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Showing content with the highest reputation on 09/15/2018 in all areas

  1. Great Horned Owl - Long Island, NY Great Horned Owl by Johnny, on Flickr
    4 points
  2. I was at a farmers market when I took this photo.
    3 points
  3. They're migrating right now, so they can't afford to stick tight to water features.
    2 points
  4. Orange crowned. There's a little blurry breast streaking, a more prominent broken eye ring and weaker facial pattern then you'd see in a Tennessee.
    2 points
  5. Hi, I'm new on the forum and new at bird photography so hopefully this is not a stupid question. Attached are some pictures I took at Monte Vista National Wildlife Refuge in Colorado on July 14. They look like Common Nighthawks to my untrained eyes. However, I took these pictures at around 1:00 PM. Does it make sense to see two nighthawks flying around in the middle of the day?
    1 point
  6. 1 point
  7. Osprey seconded.
    1 point
  8. 1 point
  9. Looks good for LB also. Shape/structure/posture are the clues here.
    1 point
  10. 1 point
  11. It won’t let me edit it now!
    1 point
  12. I don't see any grapes.....?? 🤣
    1 point
  13. ???? He is saying he is in West TN. What are you agreeing to?
    1 point
  14. This is the closest thing to a bird I shot today. It was a dud of a day. bleh.
    1 point
  15. Agreed. I’m thinking it’s a HY (hatch year) bird with that grape patch. Plumage also seems pretty fresh in addition.
    1 point
  16. Eastern Wood-Pewees have larger, flatter bills, longer primaries, and usually more distinct wingbars than Eastern Phoebes. Eastern Phoebes are usually browner with darker heads than the grayer/greener EAWPs. There are also differences in proportions and posture. Eastern Phoebes perch in more of a hunched position and their eyes tend to look smaller and closer to the bill due to their wider (or deeper) heads.
    1 point
  17. Sadly, there is no way I could have taken as good a photo with a phone as the one @Lady Tiff submitted above. I'm either going to spend the rainy weekend figuring out how to use it effectively or just quit trying.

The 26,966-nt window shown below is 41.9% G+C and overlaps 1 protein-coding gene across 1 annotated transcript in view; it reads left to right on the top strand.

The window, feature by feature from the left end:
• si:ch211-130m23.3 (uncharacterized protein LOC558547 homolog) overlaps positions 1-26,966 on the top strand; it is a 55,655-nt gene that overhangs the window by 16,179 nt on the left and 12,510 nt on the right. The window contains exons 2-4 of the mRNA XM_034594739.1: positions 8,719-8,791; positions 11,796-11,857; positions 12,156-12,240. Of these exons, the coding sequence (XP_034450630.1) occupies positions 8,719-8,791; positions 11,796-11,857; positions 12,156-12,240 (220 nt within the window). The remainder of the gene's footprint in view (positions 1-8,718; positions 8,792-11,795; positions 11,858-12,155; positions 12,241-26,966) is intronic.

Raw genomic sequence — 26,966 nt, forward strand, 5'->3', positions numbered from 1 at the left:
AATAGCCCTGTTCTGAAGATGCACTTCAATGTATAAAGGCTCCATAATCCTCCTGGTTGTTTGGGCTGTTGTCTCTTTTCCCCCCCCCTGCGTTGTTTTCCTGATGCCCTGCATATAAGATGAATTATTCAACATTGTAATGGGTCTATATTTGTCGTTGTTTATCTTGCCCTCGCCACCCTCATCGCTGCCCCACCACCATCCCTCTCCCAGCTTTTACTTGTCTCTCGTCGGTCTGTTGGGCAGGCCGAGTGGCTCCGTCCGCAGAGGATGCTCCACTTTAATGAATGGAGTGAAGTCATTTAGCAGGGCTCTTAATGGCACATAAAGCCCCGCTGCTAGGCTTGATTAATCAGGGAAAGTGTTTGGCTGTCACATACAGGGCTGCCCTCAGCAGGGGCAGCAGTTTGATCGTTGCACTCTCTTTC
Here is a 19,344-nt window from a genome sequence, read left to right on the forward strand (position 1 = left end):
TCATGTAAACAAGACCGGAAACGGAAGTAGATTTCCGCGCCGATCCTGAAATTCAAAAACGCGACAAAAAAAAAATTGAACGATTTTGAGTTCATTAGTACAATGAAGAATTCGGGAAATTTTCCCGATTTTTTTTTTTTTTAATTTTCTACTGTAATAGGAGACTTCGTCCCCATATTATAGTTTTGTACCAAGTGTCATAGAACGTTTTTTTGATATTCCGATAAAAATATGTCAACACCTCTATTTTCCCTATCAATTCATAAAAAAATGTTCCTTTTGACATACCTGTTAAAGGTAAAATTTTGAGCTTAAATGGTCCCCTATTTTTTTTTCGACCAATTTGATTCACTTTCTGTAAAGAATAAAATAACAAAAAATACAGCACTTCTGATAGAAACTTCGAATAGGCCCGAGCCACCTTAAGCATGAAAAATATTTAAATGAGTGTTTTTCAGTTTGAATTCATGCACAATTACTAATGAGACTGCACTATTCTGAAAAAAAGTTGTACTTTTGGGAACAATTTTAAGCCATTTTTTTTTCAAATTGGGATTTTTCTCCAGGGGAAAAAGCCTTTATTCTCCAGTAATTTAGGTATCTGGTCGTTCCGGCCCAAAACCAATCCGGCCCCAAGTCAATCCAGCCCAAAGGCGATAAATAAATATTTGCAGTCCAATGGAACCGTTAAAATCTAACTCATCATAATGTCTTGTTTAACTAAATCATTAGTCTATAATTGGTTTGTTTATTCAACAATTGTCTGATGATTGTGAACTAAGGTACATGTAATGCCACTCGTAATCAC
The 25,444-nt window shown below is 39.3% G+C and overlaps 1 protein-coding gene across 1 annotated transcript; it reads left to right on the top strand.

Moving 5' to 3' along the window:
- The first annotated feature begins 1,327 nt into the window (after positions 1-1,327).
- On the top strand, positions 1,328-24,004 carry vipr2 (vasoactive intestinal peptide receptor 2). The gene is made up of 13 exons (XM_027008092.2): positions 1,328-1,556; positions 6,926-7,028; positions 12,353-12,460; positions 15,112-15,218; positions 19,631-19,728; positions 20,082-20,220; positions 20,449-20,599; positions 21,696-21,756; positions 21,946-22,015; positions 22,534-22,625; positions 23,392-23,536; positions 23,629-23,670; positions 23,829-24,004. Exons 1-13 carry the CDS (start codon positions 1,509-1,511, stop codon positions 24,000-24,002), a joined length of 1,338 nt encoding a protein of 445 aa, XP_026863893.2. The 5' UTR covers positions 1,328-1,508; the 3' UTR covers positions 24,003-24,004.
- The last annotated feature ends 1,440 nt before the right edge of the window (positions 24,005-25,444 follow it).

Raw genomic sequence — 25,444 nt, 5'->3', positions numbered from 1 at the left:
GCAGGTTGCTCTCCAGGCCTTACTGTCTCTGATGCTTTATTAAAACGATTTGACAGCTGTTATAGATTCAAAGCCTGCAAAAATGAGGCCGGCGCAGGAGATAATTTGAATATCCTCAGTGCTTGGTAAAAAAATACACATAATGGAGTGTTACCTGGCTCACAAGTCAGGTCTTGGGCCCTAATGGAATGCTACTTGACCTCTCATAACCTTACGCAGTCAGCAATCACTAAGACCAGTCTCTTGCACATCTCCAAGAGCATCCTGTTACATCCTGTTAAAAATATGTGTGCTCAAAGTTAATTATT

1 point
  18. I think every birder is guilty of that at some point
    1 point
  19. Well, why the heck not? Congrats on the new bird!
    1 point
  20. I agree with Blue-winged Teal on 2. Proportions are too stocky for Shoveler and the feathers by the base of the bill are pale. I think the bill is not as long as it appears in the picture and distortion is blending the bill with ripples on the water's surface. The Sparrow is a juvenile, hence the odd plumage. Molted feathers around the rump of vent could contribute to the long-tailed appearance.
    1 point
  21. The short tail appears to be a molt issue. The plumage says House Wren, and the posture fits just fine. (In general, be careful of posture in photos unless the bird's obviously at rest -- a photo grabs a moment in time, and may not be representative -- look at shots of Major League pitchers, and imagine holding your arm that way!) Pyle doesn't list any hybrids for either species, although that doesn't mean there aren't any.
    1 point
  22. I'm not sure that we can rule out Blue-winged Teal for number 2.
    1 point
  23. 1. Probably Solitary Sandpiper, but that tail barring really speaks to Spotted. Both have spots on back. Facial pattern makes it a prob Solitary. 2. Northern Shoveler. Nothing else with that profile. 3. Looks like Mallards in back. Wood Duck in front. 4. Odd sparrow. That is a crazy long tail. Has to be a trick of the eye, or weird angle or something. Any additional pic would help.
    1 point
  24. I'm just some rocks. Definitely not a snake.
    1 point
  25. Yellow-billed Cuckoo by Mark Goodwin, on Flickr
    1 point
  26. My son's photo from yesterday--frog on a kayak paddle.
    1 point
  27. Never know what you'll see when you're birding. Red Fox by Greg Miller, on Flickr Who is looking at who? by Greg Miller, on Flickr
    1 point
  28. WE have Marmots also
    1 point
  29. Not the best but I was on a hike and had the camera along just in case.
    1 point
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